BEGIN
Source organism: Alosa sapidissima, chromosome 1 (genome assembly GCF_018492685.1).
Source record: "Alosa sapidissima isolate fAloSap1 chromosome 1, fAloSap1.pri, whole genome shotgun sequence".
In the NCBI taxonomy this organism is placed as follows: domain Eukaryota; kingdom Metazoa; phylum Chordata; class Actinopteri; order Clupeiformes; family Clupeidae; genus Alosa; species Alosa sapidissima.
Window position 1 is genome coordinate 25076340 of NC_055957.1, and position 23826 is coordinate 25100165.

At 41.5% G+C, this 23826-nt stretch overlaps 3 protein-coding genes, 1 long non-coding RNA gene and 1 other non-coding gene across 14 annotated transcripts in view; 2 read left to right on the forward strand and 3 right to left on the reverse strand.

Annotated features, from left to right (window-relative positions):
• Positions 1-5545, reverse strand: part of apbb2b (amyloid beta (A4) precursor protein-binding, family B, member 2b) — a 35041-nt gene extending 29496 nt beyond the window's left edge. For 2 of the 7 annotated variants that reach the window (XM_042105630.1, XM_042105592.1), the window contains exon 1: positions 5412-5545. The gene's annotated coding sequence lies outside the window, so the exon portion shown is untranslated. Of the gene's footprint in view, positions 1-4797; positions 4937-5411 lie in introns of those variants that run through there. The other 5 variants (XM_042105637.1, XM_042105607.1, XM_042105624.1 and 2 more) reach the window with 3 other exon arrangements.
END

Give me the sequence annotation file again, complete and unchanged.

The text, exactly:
Source organism: Alosa sapidissima, chromosome 1 (genome assembly GCF_018492685.1).
Source record: "Alosa sapidissima isolate fAloSap1 chromosome 1, fAloSap1.pri, whole genome shotgun sequence".
In the NCBI taxonomy this organism is placed as follows: domain Eukaryota; kingdom Metazoa; phylum Chordata; class Actinopteri; order Clupeiformes; family Clupeidae; genus Alosa; species Alosa sapidissima.
Window position 1 is genome coordinate 25076340 of NC_055957.1, and position 23826 is coordinate 25100165.

At 41.5% G+C, this 23826-nt stretch overlaps 3 protein-coding genes, 1 long non-coding RNA gene and 1 other non-coding gene across 14 annotated transcripts in view; 2 read left to right on the forward strand and 3 right to left on the reverse strand.

Annotated features, from left to right (window-relative positions):
• Positions 1-5545, reverse strand: part of apbb2b (amyloid beta (A4) precursor protein-binding, family B, member 2b) — a 35041-nt gene extending 29496 nt beyond the window's left edge. For 2 of the 7 annotated variants that reach the window (XM_042105630.1, XM_042105592.1), the window contains exon 1: positions 5412-5545. The gene's annotated coding sequence lies outside the window, so the exon portion shown is untranslated. Of the gene's footprint in view, positions 1-4797; positions 4937-5411 lie in introns of those variants that run through there. The other 5 variants (XM_042105637.1, XM_042105607.1, XM_042105624.1 and 2 more) reach the window with 3 other exon arrangements.